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I have a design that uses an Altera Cyclone FPGA to implement a Physically Unclonable Function (PUF) and an ARM device to do cryptographic work and I/O with the PUF. The PUF is very large, and takes quite a bit of space (only about 1/4th will fit on the Cyclone)

My question is, would I be best served by getting a large enough FPGA to include both the PUF and the ARM core or a smaller FPGA for the PUF and a second, external ARM chip? Can you provide some suggestions?

If I used two chips, they would communicate with SPI. There is not a lot of communication between the two, nor does it need to be fast.

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I can't comment on your specific application (not being a cryptography expert), however placing a processor on board with a FPGA is an exceedingly common thing to do. Mostly the reason is that you now free up FPGA space to do what FPGA is good at, while using the less expensive separate processor to do what it is good at, perhaps even faster than could be done with a soft CPU running in the FPGA. In addition, larger FPGA's can get quite expensive, compared to faster ARM's which can be fairly reasonably priced.

Basically I think you should use the two chips, but it's hard to make a proclamation for sure without knowing details about your specific area.

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I think the right answer of two chips vs. big FPGA will boil down to what sort of attacks the device will face. That means you need to know something about your possible attack scenarios and security needs.

What's the harm if the attacker does probe that SPI communication? Does he get keys? Plaintext? Intermediate stages of the encryption process? If the attacker can parlay that probe into plaintext, what's the harm? Illegal access to a pay satellite tv channel? Financial data? Military secrets? This is the most important thing to understand. It informs all of your other questions (because of course the more sensitive the data, the more it's worth protecting it).

Will the device be somewhere that the attacker can mess with it without detection?

For instance, if it's a security system in a blu-ray player, you have to assume that the attacker is going to open the thing up while it's running at some point. On the other hand, if it's a Military communications system used only by the President of the United States, it might be safe to assume that the attacker isn't going to get any alone time with the device.

How motivated is the attacker? What sort of resources is the attacker likely to have?

Are you allowed to seal the thing into a special box that can destroy the board if breached?

You need a good profile of what you are up against in order to make this decision.

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depends on the size/complexity of the ARM core and the FPGA you need.

The only technical concerns are power usage (the single large FPGA is likely higher) and data integrity on the SPI line. That is, can your system's security be compromised by someone scoping the data being sent on the SPI line.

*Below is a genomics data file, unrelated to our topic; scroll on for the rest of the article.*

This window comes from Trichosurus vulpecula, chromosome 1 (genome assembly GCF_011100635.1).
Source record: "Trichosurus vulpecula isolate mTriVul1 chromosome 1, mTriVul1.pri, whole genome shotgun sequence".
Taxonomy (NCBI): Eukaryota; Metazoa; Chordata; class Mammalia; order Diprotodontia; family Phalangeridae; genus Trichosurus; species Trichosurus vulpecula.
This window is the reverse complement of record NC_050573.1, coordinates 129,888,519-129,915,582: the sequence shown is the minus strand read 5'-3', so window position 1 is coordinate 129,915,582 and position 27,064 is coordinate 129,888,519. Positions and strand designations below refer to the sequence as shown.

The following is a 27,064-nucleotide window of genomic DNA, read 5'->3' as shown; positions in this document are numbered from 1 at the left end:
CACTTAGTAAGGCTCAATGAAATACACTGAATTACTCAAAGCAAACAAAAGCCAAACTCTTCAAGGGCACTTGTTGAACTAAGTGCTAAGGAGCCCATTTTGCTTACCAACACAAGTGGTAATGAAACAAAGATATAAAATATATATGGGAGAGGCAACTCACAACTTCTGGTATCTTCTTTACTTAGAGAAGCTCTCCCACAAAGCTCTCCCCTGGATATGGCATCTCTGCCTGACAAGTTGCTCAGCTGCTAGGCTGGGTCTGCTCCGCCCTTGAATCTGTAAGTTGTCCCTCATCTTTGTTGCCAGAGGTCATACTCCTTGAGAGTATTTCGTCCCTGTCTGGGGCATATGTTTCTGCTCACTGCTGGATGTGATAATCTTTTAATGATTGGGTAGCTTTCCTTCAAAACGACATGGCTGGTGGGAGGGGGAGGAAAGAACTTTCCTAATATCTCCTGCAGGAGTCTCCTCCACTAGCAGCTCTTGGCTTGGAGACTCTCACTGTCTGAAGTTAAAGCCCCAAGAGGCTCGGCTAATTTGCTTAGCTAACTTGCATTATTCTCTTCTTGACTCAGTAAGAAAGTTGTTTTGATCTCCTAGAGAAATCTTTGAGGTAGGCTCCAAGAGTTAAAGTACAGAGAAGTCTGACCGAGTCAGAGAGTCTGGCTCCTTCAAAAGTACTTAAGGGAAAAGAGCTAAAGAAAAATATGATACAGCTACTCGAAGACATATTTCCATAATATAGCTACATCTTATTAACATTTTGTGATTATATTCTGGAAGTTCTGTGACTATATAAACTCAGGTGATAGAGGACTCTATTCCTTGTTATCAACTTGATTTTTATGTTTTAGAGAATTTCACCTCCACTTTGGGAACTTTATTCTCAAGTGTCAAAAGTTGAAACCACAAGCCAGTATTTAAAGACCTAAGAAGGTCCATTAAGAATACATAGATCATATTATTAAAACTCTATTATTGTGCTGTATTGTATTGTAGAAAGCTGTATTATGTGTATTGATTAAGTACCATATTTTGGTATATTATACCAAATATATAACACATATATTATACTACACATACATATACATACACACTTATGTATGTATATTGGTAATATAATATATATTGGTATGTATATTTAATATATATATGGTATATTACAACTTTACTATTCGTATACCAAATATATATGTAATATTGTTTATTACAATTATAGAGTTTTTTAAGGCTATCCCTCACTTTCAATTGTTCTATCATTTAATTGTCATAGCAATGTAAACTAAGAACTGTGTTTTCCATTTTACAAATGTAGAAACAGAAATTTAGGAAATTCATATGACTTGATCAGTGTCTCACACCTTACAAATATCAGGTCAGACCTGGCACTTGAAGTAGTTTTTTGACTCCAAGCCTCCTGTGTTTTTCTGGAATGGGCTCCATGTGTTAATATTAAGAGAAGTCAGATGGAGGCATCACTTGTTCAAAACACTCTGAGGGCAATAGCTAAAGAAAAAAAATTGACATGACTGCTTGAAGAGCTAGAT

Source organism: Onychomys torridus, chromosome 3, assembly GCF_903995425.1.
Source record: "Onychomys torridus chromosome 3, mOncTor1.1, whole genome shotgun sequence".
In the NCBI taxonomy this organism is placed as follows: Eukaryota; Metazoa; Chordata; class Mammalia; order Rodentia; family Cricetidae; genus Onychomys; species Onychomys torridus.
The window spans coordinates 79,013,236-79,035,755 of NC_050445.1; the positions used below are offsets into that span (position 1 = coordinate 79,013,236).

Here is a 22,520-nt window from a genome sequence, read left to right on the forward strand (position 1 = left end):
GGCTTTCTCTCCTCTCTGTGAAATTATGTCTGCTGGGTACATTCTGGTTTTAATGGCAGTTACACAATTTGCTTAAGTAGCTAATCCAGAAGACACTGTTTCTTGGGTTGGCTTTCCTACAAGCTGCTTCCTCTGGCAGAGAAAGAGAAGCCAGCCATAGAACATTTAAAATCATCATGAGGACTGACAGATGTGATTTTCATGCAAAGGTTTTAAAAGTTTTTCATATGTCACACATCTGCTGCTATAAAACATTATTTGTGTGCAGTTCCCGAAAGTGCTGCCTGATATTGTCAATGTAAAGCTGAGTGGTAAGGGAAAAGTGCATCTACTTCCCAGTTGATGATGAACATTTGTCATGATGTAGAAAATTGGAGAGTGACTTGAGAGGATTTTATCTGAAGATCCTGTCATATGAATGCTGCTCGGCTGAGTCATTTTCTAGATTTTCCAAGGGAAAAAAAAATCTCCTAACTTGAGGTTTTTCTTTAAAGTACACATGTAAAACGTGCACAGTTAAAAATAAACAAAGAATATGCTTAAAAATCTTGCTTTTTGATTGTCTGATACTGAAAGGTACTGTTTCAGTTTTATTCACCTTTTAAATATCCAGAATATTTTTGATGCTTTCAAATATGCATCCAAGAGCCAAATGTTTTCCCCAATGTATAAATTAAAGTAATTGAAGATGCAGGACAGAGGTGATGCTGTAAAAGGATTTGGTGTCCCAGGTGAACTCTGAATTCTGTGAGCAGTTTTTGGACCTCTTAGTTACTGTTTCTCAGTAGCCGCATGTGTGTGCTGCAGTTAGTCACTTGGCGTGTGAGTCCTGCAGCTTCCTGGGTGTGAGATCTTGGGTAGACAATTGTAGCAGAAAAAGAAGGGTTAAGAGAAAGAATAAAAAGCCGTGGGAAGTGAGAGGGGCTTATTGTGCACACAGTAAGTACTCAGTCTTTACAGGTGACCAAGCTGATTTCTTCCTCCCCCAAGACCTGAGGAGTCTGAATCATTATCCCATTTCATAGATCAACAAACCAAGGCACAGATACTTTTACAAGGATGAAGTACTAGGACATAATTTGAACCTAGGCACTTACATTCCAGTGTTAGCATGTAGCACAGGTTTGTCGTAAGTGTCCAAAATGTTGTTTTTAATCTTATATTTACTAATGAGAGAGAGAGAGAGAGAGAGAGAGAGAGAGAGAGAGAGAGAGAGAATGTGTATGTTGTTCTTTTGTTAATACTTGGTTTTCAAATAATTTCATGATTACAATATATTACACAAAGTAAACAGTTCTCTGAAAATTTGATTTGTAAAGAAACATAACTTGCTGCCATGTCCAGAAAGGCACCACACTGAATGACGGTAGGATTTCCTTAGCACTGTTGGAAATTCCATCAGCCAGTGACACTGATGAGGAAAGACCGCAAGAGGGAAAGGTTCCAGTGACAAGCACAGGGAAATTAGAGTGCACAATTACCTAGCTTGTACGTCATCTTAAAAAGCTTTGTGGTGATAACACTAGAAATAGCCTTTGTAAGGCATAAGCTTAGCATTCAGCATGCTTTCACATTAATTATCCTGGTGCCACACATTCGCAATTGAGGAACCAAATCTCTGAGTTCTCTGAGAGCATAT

Other than that, price is the issue. Don't forget to include PCB space and required external components for each IC when consider the price differences.

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  • \$\begingroup\$ For the first version, I completed it using an ARM7TDMI-S processor. You mentioned SPI line integrity, this actually is important. What are some ways that I can secure the transmission? (That might be for a whole seperate question though) \$\endgroup\$ – samoz Jun 30 '10 at 17:39
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    \$\begingroup\$ well, i don't think there is anything thats perfect in terms of keeping people off those traces. If the data on the line isn't encrypted your SOL. You can use BGA chip packages and run the signal traces on internal layers in the PCB. That would at least keep out those without real motivation. But unless one of the IC's has them internally SPI need pull up resistors so there would still be surface access to the signal. \$\endgroup\$ – Mark Jun 30 '10 at 20:31
  • \$\begingroup\$ +1 for the BGA-internal-layer-trace suggestion, except that SPI does not require pull-up resistors to my knowledge because SPI is daisy-chained point-to-point instead of a shared bus topology. \$\endgroup\$ – ajs410 Jul 1 '10 at 20:08
  • \$\begingroup\$ I shouldn't have said "need" but rather "often requires". SPI can be a shared bus, thats what chip select lines are for. This has nothing to do with the presence of pull up resistors. The need for pull up resistors is dependent on the nature of the I/O pins on the microcontroller (or other devices on the bus). If they are open-collector,aka open-drain in mosfets they may have very weak (~100kohm) pull-ups the bus won't work at higher speeds so an external, lower resistance, pull up is needed. They may also have no pull up at all in which case they are incapable of driving the line high. \$\endgroup\$ – Mark Jul 1 '10 at 23:38
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From a practical design standpoint, the separate chips are a good idea. However, security concerns would either required encrypted communications on the bus, careful measures to make sure no important data goes over the bus, or using a single monolithic chip.

There are other issues, too. FPGA's are usually programmed from Flash memory (except in some rare cases that use things like anti-fuses). You also have to worry about the application being eavesdropped on during configuration.

Even after configuration, many FPGA's and other microcontrollers also have JTAG pins that can be used to read the program back out of the device, or inspect other aspects of the programming!

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